GCI-Canada National Director Gary Moore reports that GCI congregations in Canada have recently been helping about 60 refugees from a variety of areas settle in Canada. Many, if not most, are attending GCI congregations. Another 60 are waiting for assistance, which we will provide as we are able.
Nova Musafiri, an elder in the GCI congregation in Ottawa/Gatineau, Canada, who is originally from our GCI refugee church in Kenya, has been instrumental in helping to facilitate this ministry to refugees. According to Gary, “It is wonderful to be able to help these people in such a personal and practical way.”
God has richly blessed GCI with hundreds of faithful pastoral leaders. For them we give thanks! And we also thank God for their spouses—the wives and husbands who make great sacrifices, bearing significant burdens to support their spouses’ ministries. In honor of our ministry spouses (most of whom are women), wanting us all to be aware of the challenges they face, and wanting to extend encouragement to those spouses themselves, we recommend reading these two articles:
According to Christian author and teacher Mike Breen, “The reason the missional movement may fail is because most people/communities in the Western church are pretty bad at making disciples.”
According to Breen, while it’s laudable to have a passion for mission (and thus to be “missional” in outlook), it’s a mistake to overlook the “engine of mission,” which is discipleship—making disciples in accordance with Jesus’ command (Matthew 28:18-20) and the example set by Jesus’ apostles and their companions as they followed the Holy Spirit throughout the Roman Empire, multiplying disciples of Jesus as they went.
To read more from Breen on this important topic, click here.
For resources that help churches participate with Jesus in his disciplemaking ministry, click here.
In his letter this week, Dr. Tkach continues a three-part series on the topic of God’s grace (for the other two letters in the series, click here and here).
Dear Brothers and Sisters,
If it sounds too good to be true, it probably is. So goes the old adage. But when the topic is God’s grace, it does not apply. Nevertheless, some people insist that grace truly is too good to be true, and seek to counterbalance it with law to avoid what they see as license to sin. Their sincere, though wrong-headed efforts are a form of legalism that robs people of the transforming power of grace, which flows from the love of God poured into our hearts through the Holy Spirit (Romans 5:5).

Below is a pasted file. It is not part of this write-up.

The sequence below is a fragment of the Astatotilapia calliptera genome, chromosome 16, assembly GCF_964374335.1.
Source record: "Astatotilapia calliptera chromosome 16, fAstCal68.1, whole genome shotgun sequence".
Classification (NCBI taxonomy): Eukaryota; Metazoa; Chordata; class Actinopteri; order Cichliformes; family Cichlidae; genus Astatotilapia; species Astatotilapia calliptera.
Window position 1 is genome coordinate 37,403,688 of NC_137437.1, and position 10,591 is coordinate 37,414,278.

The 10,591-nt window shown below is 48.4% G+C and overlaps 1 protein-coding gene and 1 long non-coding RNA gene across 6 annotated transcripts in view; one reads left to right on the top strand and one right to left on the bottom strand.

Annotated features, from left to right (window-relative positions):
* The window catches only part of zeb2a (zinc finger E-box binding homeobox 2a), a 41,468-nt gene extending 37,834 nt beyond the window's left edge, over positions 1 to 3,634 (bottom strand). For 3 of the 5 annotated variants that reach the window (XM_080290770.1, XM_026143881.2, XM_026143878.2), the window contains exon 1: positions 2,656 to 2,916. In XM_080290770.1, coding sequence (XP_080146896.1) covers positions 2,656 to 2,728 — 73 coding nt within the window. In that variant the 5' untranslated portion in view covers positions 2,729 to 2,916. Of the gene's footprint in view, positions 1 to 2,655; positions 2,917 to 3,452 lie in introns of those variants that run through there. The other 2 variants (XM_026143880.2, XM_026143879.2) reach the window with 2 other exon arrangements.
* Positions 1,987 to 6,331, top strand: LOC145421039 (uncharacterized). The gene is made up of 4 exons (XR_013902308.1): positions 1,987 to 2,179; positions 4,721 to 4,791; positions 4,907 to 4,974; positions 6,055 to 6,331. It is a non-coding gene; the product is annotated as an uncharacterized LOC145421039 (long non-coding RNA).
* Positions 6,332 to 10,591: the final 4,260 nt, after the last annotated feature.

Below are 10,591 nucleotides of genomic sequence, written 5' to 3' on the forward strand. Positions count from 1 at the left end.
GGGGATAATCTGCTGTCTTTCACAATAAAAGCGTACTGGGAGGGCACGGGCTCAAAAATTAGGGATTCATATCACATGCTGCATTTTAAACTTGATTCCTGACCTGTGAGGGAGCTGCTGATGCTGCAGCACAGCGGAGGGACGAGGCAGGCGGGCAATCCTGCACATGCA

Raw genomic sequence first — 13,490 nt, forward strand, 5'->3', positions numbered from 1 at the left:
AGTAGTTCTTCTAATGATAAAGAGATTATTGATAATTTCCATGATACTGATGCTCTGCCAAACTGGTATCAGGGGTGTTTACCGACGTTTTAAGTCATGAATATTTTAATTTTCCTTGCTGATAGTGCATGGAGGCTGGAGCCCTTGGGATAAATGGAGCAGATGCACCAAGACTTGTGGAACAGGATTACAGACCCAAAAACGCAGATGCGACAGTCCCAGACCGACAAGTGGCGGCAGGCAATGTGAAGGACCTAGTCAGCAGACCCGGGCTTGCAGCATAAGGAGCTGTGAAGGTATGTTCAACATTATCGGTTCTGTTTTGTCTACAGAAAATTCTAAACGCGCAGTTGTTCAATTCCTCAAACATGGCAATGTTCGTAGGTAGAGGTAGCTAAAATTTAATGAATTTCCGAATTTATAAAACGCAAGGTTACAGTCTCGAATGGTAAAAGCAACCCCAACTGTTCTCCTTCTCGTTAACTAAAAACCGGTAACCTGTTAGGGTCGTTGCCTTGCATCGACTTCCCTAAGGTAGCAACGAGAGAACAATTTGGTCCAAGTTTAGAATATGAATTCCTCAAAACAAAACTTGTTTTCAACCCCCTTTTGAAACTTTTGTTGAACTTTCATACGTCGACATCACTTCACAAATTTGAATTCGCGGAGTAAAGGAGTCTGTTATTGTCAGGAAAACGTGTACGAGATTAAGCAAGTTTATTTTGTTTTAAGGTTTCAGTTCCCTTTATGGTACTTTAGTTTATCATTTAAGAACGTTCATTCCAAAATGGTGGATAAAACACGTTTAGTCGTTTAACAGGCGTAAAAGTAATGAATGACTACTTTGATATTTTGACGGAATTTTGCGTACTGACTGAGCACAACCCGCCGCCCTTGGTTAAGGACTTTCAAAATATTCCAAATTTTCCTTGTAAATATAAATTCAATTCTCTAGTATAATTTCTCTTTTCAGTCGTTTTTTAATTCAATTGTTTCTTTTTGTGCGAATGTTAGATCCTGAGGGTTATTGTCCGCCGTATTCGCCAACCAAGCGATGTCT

The good news of the grace of God in Christ
Jesus (who is the grace of God) came declaring the gospel (Luke 20:1 ESV), the message of God’s grace toward sinners (which, last time I checked, includes everyone). But the religious leaders of his day didn’t like that message because it seemed to place all people (including those they saw as less righteous than themselves) on the same, level playing field. For them, Jesus’ message of grace (the good news), was decidedly bad news. On one occasion, Jesus gave this reply to their protests:
Those who are well have no need of a physician, but those who are sick. Go and learn what this means, “I desire mercy, and not sacrifice.” For I came not to call the righteous, but sinners. (Matthew 9:12-13 ESV)
Though we embrace the gospel—the message of God’s grace in Christ—it was repugnant to the self-righteous, religious types of Jesus’ day. That same message still rankles those who believe they must try harder and behave better in order to earn God’s favor. “How,” they wonder, “can we possibly motivate people to work hard, live right, and look to a spiritual leader for direction, if we tell them they are already under grace?” They can’t imagine any other way to motivate people than by emphasizing a legal (contractually-based) relationship with God.
Please understand, it’s good to work hard in God’s service. Jesus certainly did—his work is the ultimate achievement. But remember that Jesus, who was perfect, came to reveal the Father to us. And in that revelation there is pure good news that tells us that God’s economy is better than ours—he is the inexhaustible source of grace—love, goodness and forgiveness. We don’t pay taxes (things to earn God’s grace) for God’s government to work—he’s in the business of graciously helping humanity out of the pit it has fallen into.
Perhaps you remember the story about the traveler who fell into a pit and was struggling to get out. Several people came along and saw his struggle. The sensitive person said, “I feel for you down there.” The reflective person said, “It’s logical that someone would fall into the pit.” The interior designer said, “I can give you some ideas on how to decorate your pit.” The judgmental person said, “Only bad people fall into pits.” The curious person said, “Tell me how you fell into the pit.” The legalist said, “I believe you deserve your pit.” The tax agent said, “Are you paying taxes on that pit?” The self-pitying person said, “You should have seen my pit.” The Zen Buddhist said, “Just relax and don’t think about the pit.” The optimist said, “Cheer up! Things could be worse.” The pessimist said, “Be prepared! Things will get worse.” Jesus, seeing the man (humanity) in the pit, jumped in and lifted him out. Now that’s grace!